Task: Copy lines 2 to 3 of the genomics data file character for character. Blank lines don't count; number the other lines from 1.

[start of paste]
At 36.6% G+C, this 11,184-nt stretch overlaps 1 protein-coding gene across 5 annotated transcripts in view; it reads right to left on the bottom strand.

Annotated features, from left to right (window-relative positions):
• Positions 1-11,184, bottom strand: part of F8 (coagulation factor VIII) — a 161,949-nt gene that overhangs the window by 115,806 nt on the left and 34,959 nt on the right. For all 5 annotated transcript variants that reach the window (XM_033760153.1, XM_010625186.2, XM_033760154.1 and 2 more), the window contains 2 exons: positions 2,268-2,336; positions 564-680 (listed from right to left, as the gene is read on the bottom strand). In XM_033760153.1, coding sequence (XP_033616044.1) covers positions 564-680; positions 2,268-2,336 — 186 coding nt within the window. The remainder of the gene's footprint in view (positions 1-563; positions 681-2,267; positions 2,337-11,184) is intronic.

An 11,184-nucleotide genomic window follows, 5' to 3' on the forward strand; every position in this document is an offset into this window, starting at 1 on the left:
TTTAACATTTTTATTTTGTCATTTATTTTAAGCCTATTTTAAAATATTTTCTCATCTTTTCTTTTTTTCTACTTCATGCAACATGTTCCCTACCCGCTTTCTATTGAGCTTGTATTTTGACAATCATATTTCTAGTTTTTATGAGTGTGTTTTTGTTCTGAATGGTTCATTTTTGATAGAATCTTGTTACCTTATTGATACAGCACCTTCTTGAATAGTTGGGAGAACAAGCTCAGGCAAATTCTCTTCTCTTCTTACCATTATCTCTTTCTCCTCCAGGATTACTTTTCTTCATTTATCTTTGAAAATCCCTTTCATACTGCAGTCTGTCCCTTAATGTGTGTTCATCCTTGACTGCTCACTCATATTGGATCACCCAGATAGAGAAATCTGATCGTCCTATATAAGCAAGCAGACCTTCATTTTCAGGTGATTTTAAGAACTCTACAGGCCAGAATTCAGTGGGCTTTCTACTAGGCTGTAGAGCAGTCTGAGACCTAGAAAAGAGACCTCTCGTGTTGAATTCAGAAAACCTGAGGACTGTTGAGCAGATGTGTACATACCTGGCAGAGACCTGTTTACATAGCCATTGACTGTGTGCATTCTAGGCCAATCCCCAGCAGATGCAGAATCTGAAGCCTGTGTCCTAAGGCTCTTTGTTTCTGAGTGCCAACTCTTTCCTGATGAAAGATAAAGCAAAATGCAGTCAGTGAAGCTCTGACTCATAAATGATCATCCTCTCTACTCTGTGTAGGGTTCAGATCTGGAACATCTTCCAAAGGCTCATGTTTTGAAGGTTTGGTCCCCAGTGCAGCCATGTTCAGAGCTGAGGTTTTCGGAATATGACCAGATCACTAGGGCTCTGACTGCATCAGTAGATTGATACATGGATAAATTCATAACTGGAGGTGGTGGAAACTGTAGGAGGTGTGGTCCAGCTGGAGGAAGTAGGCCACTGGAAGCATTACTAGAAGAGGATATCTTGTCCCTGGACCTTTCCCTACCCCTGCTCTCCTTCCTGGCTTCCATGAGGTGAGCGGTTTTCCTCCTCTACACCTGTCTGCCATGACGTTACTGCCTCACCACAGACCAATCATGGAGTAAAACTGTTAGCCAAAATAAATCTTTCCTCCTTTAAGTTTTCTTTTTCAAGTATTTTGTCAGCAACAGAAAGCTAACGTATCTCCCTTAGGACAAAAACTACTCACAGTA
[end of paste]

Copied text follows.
Annotated features, from left to right (window-relative positions):
• Positions 1-11,184, bottom strand: part of F8 (coagulation factor VIII) — a 161,949-nt gene that overhangs the window by 115,806 nt on the left and 34,959 nt on the right. For all 5 annotated transcript variants that reach the window (XM_033760153.1, XM_010625186.2, XM_033760154.1 and 2 more), the window contains 2 exons: positions 2,268-2,336; positions 564-680 (listed from right to left, as the gene is read on the bottom strand). In XM_033760153.1, coding sequence (XP_033616044.1) covers positions 564-680; positions 2,268-2,336 — 186 coding nt within the window. The remainder of the gene's footprint in view (positions 1-563; positions 681-2,267; positions 2,337-11,184) is intronic.